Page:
Beyond Buildings


Baroccabilly: Nigel Coates Sexes Up Design

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Nigel Coates always brings the sexy back into design. It is a particular kind of sensuality—even raunchiness, I dare say. It is also not necessarily for everyone, as it revolves around a gay sensibility, but the effect is always to evoke the presence of the body in a mesmerizing manner. His recent “Baroccabilly” line and the exhibition that went with it at New York’s Cristina Grajales Gallery involved couches that promote canoodling, tables with phallic supports, and a saddle that perhaps would be useful for acts of which you would not want to think in a polite blog. I do think it is worth mentioning in a world in which so much design is either bland or merely about the possibilities of form itself. Here is a story about that most human of drivers: sex.


Coates first made a name for himself in the 1970s with NATO (Narrative Architecture Today), a magazine and then collective that argued for a popular, associative architecture to write the city back alive, but whose drawings and designs might have been the inspiration for the Pirates of Caribbean series. Now a respected teacher who heads the Royal College of Art’s architectural program, Coates has not become any calmer.


The Baroccabilly; courtesy


The “baroccabilly” is, according to Coates, “an existential rebel outsider” in the long line of such punk heroes. This one, however, looks for “opulence in materials and simplicity of form.” What he gets are objects that have an “animalistic nature: they’re friendly enough to be stroked, but just might bite back.” This is one Bronco Billy who must feel at home in the wilds of Soho or Shinjuku.


The most recognizable pieces in the collection are the Pompadour Chair, whose silk bottom blossoms below a more abstract back, and the Aviator Sofa, a love seat merged with a single easy chair into piano curve that warps the traditional sofa. Both could hold their own in any heavily decorated room, such as a hotel planned by Ian Schrager. The other pieces get a bit kinkier. The Hypneterosphere Saddle, based on work Coates did on an actual saddle, might be a perch for somebody who got excited by seeing a production of Equus. The Castellieri Chandeliers hide whole cities above their dripping crystals. The Aviator Mirror is half of a pair of sunglasses blown up to Pop Art proportions.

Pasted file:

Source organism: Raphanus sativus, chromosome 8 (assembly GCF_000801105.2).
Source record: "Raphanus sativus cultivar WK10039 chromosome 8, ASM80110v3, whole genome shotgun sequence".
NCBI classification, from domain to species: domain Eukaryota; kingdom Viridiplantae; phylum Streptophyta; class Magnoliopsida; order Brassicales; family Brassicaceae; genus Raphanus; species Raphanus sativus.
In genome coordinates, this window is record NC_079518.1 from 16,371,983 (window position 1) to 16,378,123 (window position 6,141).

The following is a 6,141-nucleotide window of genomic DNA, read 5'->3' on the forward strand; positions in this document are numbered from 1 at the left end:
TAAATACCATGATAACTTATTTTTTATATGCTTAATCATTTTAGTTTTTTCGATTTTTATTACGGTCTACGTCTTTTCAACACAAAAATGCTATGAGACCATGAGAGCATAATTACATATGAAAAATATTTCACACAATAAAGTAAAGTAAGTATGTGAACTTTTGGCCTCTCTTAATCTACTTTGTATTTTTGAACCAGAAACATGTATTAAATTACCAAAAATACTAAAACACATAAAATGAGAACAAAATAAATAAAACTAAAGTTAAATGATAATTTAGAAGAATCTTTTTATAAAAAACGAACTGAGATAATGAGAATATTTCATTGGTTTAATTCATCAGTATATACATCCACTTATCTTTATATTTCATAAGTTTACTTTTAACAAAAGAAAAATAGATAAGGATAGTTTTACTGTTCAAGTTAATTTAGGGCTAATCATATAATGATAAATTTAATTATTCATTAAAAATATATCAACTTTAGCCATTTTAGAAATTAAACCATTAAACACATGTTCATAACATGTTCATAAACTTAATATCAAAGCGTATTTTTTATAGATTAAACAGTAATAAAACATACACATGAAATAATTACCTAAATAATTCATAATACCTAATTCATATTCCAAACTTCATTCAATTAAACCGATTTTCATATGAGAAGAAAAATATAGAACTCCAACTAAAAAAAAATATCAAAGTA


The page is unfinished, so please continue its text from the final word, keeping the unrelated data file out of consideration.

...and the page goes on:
Aviator Mirror, in which we see a Castellieri Chandelier and the Pompadour Chair; courtesy


There is a delicious silliness about this work, so that you take the whole collection as a spoof on both traditional furniture and the attempts to stretch conventions into more expressive forms in places like Italy. You can also take is both a homage and a satire of gay clichés. What makes the collection worth looking at, at least for me, is the way in which it brings out those pretentions, which are all intertwined into a kind of S&M embrace of barely articulated sources and sensibilities in the upper echelon’s of the interior design world.


We know how to make comfortable chairs and sofas. We can create simple interiors. All that is left now is to embellish on what we know to be the right forms to do something deviant, and to do so in such a manner that it connects us to each other and a shared history. Coates chooses to do so in a corporeal fashion, and one that perhaps drags such a program down to its most animalistic form. I enjoy his leering, lascivious project exactly because of its straightforward sexiness.







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About the Blogger

Aaron Betsky

thumbnail image Aaron Betsky is the director of the Cincinnati Art Museum, and in 2008 he was director of the 11th Venice International Architecture Biennale. Trained as an architect at Yale, he has published more than a dozen books on art, architecture, and design and teaches and lectures about design around the world. Aaron worked for Frank O. Gehry and Associates and Hodgetts & Fung Design Associates as a designer, taught for many years at the Southern California Institute of Architecture, and between 1995 and 2001 was curator of architecture and design at the San Francisco Museum of Modern Art. From 2001 to 2006 he was director of the Netherlands Architecture Institute in Rotterdam, the Netherlands.